Epigenetic signatures of attachment insecurity and childhood adversity provide evidence for role transition in the pathogenesis of perinatal depression
Roth, Marissa C.
Humphreys, Kathryn L.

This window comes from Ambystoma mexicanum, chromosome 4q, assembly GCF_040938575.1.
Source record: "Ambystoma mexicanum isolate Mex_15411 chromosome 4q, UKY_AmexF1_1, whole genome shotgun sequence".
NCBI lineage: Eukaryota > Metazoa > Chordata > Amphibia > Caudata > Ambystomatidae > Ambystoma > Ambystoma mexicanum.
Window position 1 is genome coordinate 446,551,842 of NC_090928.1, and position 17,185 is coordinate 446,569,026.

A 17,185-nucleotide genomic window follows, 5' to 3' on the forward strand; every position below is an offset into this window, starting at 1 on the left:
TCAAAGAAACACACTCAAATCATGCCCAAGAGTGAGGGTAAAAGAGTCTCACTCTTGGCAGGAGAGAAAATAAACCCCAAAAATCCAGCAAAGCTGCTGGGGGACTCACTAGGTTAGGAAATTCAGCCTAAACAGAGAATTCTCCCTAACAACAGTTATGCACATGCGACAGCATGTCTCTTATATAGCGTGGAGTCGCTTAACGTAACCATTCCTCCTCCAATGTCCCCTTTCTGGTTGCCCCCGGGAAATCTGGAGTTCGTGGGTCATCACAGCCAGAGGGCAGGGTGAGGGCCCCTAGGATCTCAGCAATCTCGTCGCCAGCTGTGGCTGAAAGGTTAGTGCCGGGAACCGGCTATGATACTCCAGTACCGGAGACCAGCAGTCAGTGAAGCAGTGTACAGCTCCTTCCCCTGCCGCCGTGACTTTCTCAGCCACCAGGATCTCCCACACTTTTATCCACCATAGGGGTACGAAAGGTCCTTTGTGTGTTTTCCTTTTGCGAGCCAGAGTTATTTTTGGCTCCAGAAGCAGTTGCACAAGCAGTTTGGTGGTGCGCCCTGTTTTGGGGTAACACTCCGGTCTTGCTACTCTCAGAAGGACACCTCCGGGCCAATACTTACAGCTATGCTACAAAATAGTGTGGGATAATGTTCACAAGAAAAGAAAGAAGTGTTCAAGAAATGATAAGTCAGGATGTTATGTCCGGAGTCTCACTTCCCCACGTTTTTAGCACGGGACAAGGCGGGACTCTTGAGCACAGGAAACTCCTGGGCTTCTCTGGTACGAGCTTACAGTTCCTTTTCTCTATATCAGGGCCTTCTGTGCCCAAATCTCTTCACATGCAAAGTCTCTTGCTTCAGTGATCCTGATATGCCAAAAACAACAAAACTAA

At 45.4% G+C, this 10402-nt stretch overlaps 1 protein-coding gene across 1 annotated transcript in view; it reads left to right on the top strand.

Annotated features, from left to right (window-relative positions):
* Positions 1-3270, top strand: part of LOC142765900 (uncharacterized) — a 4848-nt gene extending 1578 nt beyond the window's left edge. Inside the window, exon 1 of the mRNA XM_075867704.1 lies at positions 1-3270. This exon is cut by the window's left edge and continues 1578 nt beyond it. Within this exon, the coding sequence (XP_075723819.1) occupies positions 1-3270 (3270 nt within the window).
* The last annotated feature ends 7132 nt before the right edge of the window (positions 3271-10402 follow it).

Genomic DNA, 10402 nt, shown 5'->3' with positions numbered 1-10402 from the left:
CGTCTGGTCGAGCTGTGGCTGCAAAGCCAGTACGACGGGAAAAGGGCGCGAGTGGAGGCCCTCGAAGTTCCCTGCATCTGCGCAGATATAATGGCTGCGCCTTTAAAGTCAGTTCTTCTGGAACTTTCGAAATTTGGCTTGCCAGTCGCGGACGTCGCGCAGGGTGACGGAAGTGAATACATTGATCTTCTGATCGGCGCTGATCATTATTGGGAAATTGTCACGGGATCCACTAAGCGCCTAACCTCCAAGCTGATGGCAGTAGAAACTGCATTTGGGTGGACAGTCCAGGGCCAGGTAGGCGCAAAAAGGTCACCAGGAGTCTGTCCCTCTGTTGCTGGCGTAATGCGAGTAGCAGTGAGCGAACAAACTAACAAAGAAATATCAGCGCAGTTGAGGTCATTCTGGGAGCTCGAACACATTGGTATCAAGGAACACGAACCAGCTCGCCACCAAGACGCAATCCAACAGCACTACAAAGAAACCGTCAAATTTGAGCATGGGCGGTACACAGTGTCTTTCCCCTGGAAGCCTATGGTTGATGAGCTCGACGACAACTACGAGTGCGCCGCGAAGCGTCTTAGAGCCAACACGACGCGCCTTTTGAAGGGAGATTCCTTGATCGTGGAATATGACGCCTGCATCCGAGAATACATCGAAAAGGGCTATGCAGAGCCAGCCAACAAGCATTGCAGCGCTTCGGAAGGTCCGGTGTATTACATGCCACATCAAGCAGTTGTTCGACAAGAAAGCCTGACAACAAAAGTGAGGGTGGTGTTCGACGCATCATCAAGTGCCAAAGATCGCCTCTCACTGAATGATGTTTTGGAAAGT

Early life adversity and insecure attachment style are known risk factors for perinatal depression. The biological pathways linking these experiences, however, have not yet been elucidated. We hypothesized that overlap in patterns of DNA methylation in association with each of these phenomena could identify genes and pathways of importance. Specifically, we wished to distinguish between allostatic-load and role-transition hypotheses of perinatal depression. We conducted a large-scale analysis of methylation patterns across 5 x 10(6) individual CG dinucleotides in 54 women participating in a longitudinal prospective study of perinatal depression, using clustering-based criteria for significance to control for multiple comparisons. We identified 1580 regions in which methylation density was associated with childhood adversity, 3 in which methylation density was associated with insecure attachment style, and 6 in which methylation density was associated with perinatal depression. Shorter telomeres were observed in association with childhood trauma but not with perinatal depression or attachment insecurity. A detailed analysis of methylation density in the oxytocin receptor gene revealed similar patterns of DNA methylation in association with perinatal depression and with insecure attachment style, while childhood trauma was associated with a distinct methylation pattern in this gene. Clinically, attachment style was strongly associated with depression only in pregnancy and the early postpartum, whereas the association of childhood adversity with depression was time-invariant. We concluded that the broad DNA methylation signature and reduced telomere length associated with childhood adversity could indicate increased allostatic load across multiple body systems, whereas perinatal depression and attachment insecurity may be narrower phenotypes with more limited DNA methylation signatures outside the CNS, and no apparent association with telomere length or, by extension, allostatic load. In contrast, the finding of matching DNA methylation patterns within the oxytocin receptor gene for perinatal depression and attachment insecurity is consistent with the theory that the perinatal period is a time of activation of existing attachment schemas for the purpose of structuring the mother-child relationship, and that such activation may occur in part through specific patterns of methylation of the oxytocin receptor gene.